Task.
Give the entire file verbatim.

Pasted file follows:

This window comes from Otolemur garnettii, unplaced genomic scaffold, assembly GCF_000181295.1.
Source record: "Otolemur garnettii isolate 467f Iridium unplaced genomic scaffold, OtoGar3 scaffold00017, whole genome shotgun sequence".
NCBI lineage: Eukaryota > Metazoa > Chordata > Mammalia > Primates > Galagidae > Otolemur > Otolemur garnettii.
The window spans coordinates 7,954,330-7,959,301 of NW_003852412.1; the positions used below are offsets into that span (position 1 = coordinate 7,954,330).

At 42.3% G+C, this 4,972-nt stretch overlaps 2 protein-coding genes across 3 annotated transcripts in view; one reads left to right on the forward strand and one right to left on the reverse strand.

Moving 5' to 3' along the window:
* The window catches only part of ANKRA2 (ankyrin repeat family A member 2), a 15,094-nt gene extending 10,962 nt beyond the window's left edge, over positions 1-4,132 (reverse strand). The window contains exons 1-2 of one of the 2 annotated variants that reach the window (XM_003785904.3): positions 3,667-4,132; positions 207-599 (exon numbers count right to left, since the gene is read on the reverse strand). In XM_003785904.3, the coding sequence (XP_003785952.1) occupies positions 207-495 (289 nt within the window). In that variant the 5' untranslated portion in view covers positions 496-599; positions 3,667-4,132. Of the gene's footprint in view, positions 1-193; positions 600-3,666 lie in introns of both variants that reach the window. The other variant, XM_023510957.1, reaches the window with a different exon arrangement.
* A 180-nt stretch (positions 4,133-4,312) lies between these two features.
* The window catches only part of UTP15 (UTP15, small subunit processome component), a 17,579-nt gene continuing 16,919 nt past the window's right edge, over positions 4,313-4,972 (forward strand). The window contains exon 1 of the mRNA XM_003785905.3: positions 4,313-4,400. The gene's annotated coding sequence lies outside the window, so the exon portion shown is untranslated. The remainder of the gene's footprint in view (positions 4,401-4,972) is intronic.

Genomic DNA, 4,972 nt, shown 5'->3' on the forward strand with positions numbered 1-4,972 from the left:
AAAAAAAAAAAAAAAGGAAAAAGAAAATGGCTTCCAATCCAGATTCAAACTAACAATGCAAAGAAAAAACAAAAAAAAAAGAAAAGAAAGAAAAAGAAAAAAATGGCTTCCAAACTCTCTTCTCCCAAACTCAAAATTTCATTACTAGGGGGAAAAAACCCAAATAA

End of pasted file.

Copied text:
This window comes from Otolemur garnettii, unplaced genomic scaffold, assembly GCF_000181295.1.
Source record: "Otolemur garnettii isolate 467f Iridium unplaced genomic scaffold, OtoGar3 scaffold00017, whole genome shotgun sequence".
NCBI lineage: Eukaryota > Metazoa > Chordata > Mammalia > Primates > Galagidae > Otolemur > Otolemur garnettii.
The window spans coordinates 7,954,330-7,959,301 of NW_003852412.1; the positions used below are offsets into that span (position 1 = coordinate 7,954,330).

At 42.3% G+C, this 4,972-nt stretch overlaps 2 protein-coding genes across 3 annotated transcripts in view; one reads left to right on the forward strand and one right to left on the reverse strand.

Moving 5' to 3' along the window:
* The window catches only part of ANKRA2 (ankyrin repeat family A member 2), a 15,094-nt gene extending 10,962 nt beyond the window's left edge, over positions 1-4,132 (reverse strand). The window contains exons 1-2 of one of the 2 annotated variants that reach the window (XM_003785904.3): positions 3,667-4,132; positions 207-599 (exon numbers count right to left, since the gene is read on the reverse strand). In XM_003785904.3, the coding sequence (XP_003785952.1) occupies positions 207-495 (289 nt within the window). In that variant the 5' untranslated portion in view covers positions 496-599; positions 3,667-4,132. Of the gene's footprint in view, positions 1-193; positions 600-3,666 lie in introns of both variants that reach the window. The other variant, XM_023510957.1, reaches the window with a different exon arrangement.
* A 180-nt stretch (positions 4,133-4,312) lies between these two features.
* The window catches only part of UTP15 (UTP15, small subunit processome component), a 17,579-nt gene continuing 16,919 nt past the window's right edge, over positions 4,313-4,972 (forward strand). The window contains exon 1 of the mRNA XM_003785905.3: positions 4,313-4,400. The gene's annotated coding sequence lies outside the window, so the exon portion shown is untranslated. The remainder of the gene's footprint in view (positions 4,401-4,972) is intronic.

Genomic DNA, 4,972 nt, shown 5'->3' on the forward strand with positions numbered 1-4,972 from the left:
AAAAAAAAAAAAAAAGGAAAAAGAAAATGGCTTCCAATCCAGATTCAAACTAACAATGCAAAGAAAAAACAAAAAAAAAAGAAAAGAAAGAAAAAGAAAAAAATGGCTTCCAAACTCTCTTCTCCCAAACTCAAAATTTCATTACTAGGGGGAAAAAACCCAAATAA